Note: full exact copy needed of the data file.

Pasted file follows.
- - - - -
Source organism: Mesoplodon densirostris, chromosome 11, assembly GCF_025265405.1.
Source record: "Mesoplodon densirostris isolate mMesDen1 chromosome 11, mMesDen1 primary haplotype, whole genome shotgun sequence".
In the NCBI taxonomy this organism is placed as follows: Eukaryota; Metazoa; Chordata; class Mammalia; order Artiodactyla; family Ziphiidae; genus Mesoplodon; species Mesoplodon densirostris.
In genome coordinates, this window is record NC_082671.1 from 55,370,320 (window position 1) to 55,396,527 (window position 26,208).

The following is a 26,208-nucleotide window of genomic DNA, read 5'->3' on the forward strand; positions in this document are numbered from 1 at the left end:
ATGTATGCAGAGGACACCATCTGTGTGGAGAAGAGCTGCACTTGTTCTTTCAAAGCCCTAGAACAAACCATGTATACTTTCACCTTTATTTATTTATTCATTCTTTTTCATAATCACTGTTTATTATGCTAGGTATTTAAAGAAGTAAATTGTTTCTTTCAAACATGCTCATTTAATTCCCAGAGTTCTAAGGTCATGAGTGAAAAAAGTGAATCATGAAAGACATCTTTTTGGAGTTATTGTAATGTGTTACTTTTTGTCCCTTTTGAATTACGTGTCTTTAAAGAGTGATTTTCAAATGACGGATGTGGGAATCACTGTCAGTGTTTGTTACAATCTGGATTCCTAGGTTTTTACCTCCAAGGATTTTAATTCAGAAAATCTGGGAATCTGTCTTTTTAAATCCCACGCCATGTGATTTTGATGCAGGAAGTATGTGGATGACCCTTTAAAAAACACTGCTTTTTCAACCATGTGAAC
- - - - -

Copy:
Source organism: Mesoplodon densirostris, chromosome 11, assembly GCF_025265405.1.
Source record: "Mesoplodon densirostris isolate mMesDen1 chromosome 11, mMesDen1 primary haplotype, whole genome shotgun sequence".
In the NCBI taxonomy this organism is placed as follows: Eukaryota; Metazoa; Chordata; class Mammalia; order Artiodactyla; family Ziphiidae; genus Mesoplodon; species Mesoplodon densirostris.
In genome coordinates, this window is record NC_082671.1 from 55,370,320 (window position 1) to 55,396,527 (window position 26,208).

The following is a 26,208-nucleotide window of genomic DNA, read 5'->3' on the forward strand; positions in this document are numbered from 1 at the left end:
ATGTATGCAGAGGACACCATCTGTGTGGAGAAGAGCTGCACTTGTTCTTTCAAAGCCCTAGAACAAACCATGTATACTTTCACCTTTATTTATTTATTCATTCTTTTTCATAATCACTGTTTATTATGCTAGGTATTTAAAGAAGTAAATTGTTTCTTTCAAACATGCTCATTTAATTCCCAGAGTTCTAAGGTCATGAGTGAAAAAAGTGAATCATGAAAGACATCTTTTTGGAGTTATTGTAATGTGTTACTTTTTGTCCCTTTTGAATTACGTGTCTTTAAAGAGTGATTTTCAAATGACGGATGTGGGAATCACTGTCAGTGTTTGTTACAATCTGGATTCCTAGGTTTTTACCTCCAAGGATTTTAATTCAGAAAATCTGGGAATCTGTCTTTTTAAATCCCACGCCATGTGATTTTGATGCAGGAAGTATGTGGATGACCCTTTAAAAAACACTGCTTTTTCAACCATGTGAAC